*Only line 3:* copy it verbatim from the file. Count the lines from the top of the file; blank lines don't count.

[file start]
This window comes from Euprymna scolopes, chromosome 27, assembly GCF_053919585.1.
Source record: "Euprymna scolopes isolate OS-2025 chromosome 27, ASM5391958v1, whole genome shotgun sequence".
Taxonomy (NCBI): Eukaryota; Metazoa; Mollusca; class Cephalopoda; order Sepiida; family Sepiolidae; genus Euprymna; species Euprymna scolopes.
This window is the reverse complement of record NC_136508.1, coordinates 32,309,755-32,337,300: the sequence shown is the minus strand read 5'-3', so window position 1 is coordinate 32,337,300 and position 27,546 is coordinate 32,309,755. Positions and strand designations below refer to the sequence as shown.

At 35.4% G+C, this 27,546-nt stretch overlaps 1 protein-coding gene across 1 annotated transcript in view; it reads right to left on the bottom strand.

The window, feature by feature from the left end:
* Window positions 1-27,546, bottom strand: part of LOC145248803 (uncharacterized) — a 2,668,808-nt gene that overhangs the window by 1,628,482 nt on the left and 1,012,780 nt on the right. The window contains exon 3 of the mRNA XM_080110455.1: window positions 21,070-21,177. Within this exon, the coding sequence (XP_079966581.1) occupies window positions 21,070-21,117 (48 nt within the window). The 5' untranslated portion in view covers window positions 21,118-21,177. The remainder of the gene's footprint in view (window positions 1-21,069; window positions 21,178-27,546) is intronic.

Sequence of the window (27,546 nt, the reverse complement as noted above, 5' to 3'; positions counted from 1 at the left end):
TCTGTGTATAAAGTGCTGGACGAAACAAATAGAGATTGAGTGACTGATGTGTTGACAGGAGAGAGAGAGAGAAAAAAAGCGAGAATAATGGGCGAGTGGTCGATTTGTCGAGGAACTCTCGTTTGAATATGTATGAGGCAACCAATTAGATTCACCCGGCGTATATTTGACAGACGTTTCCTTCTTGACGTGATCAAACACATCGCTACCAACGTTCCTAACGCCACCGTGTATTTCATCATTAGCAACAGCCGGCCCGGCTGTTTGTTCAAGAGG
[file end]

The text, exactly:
Taxonomy (NCBI): Eukaryota; Metazoa; Mollusca; class Cephalopoda; order Sepiida; family Sepiolidae; genus Euprymna; species Euprymna scolopes.